The hypothesis that a major reorganization of the human brain takes place during adolescence, now widely accepted, was first proposed by Professor Feinberg in 1982. The sleep EEG is the most easily accessible indicator of this brain reorganization. Feinberg and Campbell have now carried out the first longitudinal measurement of the sleep EEG across adolescence. They have found that slow wave EEG is unchanged between ages 9 and 11 years and then declines by 66% between ages 11 and 17. The two sexes differ in their slow wave EEG decline with girls' EEG beginning the decline earlier but the boys' EEG declining more steeply. Surprisingly, the longitudinal data also demonstrate that the EEG decline is independent of sexual maturation and is instead an age programmed event. The study has also found that this adolescent brain reorganization is a major contributor to adolescent daytime sleepiness. These data shed light on an important process of brain development. They are particularly relevant to psychiatry because errors in the execution of the genetically programmed brain reorganization during adolescence may give rise to schizophrenia, which often has its onset in this period. Therefore, documenting the trajectory of the EEG changes across adolescence in normal subjects provide the normative data base required for an eventual study of patients at high risk for schizophrenia.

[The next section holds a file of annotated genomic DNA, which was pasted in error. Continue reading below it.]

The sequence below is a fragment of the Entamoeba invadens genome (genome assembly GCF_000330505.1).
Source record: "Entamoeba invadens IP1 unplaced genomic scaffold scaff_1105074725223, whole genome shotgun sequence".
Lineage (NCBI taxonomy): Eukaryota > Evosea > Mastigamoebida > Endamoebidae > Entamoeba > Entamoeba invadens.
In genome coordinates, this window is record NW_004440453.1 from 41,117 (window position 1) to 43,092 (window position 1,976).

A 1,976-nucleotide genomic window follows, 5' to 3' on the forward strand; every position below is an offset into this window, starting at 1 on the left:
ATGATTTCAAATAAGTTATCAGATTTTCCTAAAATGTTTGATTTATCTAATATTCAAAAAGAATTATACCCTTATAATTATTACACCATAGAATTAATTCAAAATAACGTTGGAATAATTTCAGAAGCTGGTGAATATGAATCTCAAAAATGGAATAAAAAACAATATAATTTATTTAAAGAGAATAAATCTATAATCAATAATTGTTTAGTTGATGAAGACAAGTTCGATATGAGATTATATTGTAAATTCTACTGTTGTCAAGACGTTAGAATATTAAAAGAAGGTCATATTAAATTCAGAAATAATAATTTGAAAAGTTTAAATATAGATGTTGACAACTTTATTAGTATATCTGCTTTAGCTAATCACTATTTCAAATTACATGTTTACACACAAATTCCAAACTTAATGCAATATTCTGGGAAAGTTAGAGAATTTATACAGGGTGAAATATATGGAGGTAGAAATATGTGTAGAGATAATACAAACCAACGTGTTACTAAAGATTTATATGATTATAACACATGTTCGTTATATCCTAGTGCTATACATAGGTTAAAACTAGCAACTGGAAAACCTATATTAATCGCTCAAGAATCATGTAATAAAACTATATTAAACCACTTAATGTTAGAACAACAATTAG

Recently Published Data
Delta (1-4 Hz) Power Density Across Ages 6-17
Theta (4-8 Hz) Power Density Across Ages 6-17
© UCD Sleep Lab 2009